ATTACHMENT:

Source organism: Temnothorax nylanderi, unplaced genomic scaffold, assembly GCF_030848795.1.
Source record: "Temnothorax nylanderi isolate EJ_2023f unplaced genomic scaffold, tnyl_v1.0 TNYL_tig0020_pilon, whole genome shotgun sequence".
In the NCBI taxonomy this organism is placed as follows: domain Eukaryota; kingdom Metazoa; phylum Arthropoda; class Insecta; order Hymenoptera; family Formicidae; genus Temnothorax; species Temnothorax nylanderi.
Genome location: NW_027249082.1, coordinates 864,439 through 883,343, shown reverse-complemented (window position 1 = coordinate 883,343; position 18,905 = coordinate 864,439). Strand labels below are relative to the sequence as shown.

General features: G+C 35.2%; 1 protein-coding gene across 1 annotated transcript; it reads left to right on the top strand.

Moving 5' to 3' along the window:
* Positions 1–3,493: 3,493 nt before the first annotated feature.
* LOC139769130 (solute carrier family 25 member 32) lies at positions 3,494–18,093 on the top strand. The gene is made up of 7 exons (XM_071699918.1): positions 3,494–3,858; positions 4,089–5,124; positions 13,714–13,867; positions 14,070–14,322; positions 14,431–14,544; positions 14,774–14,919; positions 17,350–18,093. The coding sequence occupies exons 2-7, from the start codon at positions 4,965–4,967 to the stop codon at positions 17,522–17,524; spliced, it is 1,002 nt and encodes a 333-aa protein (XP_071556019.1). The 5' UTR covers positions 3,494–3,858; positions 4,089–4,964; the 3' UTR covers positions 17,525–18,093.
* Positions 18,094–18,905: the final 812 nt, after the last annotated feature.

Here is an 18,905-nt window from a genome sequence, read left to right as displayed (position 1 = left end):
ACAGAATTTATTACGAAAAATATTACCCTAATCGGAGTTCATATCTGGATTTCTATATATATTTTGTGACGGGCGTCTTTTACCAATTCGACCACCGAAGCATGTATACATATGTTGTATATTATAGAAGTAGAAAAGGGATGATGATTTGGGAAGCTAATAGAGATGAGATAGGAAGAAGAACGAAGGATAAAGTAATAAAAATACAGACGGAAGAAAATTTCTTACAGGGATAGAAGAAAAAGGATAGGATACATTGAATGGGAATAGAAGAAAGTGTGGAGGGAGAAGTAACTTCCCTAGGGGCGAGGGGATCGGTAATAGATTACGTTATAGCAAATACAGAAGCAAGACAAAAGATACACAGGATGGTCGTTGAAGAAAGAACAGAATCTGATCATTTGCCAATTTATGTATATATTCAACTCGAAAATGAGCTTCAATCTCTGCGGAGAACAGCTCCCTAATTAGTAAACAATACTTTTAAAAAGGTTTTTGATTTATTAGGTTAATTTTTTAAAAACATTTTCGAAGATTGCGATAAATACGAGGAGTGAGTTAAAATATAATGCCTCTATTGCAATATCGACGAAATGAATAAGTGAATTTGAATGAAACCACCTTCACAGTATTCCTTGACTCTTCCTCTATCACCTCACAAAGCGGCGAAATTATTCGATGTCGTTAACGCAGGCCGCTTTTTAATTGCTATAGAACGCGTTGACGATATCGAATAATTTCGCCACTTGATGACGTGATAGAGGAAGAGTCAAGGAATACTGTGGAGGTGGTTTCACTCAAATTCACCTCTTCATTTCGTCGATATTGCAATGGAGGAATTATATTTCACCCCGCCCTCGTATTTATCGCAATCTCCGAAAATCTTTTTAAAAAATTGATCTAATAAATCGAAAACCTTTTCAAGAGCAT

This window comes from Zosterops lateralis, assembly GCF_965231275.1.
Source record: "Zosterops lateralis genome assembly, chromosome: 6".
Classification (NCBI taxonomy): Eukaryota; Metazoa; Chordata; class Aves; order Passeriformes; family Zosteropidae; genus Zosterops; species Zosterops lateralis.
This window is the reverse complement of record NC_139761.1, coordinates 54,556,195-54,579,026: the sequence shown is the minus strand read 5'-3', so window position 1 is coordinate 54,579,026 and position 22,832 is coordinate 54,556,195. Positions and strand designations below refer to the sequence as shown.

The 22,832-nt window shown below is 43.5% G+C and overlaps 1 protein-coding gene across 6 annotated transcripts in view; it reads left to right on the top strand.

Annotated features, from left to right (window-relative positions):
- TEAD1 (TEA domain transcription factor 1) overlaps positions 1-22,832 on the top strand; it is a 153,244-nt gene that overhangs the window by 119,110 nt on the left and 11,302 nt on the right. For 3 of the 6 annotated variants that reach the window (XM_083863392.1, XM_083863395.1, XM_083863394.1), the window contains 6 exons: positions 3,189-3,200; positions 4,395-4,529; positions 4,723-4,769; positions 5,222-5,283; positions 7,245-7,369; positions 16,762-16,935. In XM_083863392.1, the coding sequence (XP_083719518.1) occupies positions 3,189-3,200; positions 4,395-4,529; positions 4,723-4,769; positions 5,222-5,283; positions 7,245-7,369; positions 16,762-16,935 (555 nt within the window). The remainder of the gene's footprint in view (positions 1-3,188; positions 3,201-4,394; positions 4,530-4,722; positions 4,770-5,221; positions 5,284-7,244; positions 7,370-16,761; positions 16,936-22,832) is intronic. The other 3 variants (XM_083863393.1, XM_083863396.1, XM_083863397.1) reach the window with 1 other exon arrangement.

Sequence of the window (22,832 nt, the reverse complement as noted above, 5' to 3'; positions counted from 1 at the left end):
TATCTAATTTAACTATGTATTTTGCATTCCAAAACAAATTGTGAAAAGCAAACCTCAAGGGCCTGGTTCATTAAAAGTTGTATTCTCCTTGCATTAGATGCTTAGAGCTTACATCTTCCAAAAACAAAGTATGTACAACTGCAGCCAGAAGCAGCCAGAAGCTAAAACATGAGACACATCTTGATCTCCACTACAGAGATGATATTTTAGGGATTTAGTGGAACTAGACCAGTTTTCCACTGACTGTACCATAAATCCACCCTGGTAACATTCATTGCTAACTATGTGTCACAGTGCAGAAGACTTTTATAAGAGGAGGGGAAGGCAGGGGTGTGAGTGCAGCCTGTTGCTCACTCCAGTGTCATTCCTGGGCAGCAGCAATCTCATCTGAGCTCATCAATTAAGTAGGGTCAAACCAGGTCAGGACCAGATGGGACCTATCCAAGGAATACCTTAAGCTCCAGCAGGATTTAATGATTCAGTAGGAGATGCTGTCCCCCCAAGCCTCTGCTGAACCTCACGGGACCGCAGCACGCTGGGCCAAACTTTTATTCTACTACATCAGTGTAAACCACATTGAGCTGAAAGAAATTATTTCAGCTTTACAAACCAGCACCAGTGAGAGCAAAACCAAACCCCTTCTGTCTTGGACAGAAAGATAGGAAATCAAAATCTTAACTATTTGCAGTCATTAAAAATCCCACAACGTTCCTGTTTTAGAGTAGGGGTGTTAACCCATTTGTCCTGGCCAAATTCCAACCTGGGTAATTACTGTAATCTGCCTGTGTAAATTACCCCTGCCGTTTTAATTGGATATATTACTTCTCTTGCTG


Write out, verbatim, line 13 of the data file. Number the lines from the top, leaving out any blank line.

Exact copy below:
Source record: "Zosterops lateralis genome assembly, chromosome: 6".